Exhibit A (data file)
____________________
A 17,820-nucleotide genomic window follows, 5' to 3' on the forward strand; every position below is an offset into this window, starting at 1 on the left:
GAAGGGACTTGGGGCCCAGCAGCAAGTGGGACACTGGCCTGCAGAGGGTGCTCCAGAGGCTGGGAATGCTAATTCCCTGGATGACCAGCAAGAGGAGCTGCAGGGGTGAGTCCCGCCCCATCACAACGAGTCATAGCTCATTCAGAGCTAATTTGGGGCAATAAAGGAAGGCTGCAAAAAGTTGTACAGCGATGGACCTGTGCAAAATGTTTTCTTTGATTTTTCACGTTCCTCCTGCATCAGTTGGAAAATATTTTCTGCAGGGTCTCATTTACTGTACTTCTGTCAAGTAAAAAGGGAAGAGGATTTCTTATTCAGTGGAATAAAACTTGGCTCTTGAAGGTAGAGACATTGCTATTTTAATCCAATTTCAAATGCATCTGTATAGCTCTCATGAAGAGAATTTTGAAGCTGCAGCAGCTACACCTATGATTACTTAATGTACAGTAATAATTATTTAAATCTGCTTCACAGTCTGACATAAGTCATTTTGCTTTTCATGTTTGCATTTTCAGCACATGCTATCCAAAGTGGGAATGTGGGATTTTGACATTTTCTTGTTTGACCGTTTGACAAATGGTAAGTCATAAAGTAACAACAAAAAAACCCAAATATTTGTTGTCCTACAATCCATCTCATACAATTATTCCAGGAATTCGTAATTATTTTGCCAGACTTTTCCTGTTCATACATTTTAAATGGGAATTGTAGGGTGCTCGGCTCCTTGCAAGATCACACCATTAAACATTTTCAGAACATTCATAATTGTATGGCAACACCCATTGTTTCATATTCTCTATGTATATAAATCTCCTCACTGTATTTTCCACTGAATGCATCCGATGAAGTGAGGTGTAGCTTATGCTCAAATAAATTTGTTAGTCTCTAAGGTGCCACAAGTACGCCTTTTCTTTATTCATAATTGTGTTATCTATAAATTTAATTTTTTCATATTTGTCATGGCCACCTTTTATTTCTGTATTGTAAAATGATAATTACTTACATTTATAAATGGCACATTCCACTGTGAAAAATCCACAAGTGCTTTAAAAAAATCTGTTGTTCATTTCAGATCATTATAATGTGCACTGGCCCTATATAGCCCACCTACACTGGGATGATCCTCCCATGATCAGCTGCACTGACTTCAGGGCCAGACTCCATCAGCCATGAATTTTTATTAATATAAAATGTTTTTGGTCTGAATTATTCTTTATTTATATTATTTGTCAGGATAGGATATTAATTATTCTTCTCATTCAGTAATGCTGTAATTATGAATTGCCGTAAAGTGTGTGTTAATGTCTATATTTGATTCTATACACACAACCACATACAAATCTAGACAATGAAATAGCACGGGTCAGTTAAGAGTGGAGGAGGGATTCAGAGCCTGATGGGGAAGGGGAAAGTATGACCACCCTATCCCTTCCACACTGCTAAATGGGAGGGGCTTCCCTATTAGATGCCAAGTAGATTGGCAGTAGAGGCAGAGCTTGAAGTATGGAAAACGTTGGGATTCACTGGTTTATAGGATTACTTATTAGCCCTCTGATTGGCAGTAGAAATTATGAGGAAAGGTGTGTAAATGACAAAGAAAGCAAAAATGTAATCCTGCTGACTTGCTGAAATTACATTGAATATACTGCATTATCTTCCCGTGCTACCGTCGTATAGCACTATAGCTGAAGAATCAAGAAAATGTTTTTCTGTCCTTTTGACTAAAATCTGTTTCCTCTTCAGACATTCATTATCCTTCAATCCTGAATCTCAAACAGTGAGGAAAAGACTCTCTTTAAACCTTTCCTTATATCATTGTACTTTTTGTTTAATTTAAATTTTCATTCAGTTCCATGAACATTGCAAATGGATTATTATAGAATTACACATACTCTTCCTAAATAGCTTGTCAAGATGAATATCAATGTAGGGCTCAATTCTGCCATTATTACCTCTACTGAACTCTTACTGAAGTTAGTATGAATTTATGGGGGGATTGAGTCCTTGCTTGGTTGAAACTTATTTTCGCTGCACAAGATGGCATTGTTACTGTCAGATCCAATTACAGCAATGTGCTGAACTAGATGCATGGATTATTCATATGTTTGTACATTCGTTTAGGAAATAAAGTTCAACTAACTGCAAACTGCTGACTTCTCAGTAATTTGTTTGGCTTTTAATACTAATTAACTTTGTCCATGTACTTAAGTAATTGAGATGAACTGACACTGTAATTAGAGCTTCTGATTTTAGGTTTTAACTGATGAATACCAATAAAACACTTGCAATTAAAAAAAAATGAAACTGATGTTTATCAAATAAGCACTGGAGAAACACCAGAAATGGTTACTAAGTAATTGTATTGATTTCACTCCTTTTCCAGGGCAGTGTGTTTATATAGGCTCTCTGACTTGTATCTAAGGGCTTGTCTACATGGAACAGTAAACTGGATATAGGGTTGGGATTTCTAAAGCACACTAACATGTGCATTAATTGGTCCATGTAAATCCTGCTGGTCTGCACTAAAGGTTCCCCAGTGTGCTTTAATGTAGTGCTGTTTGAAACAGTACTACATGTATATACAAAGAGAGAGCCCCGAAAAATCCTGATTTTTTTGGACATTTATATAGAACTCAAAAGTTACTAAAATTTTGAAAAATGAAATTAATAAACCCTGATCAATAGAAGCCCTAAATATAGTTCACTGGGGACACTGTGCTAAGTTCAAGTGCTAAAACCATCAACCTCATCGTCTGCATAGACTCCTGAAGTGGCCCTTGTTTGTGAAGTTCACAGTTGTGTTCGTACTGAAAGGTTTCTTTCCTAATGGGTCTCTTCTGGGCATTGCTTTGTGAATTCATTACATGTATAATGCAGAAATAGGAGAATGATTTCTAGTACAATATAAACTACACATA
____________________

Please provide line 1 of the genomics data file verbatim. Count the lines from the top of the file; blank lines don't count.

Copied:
A 17,820-nucleotide genomic window follows, 5' to 3' on the forward strand; every position below is an offset into this window, starting at 1 on the left: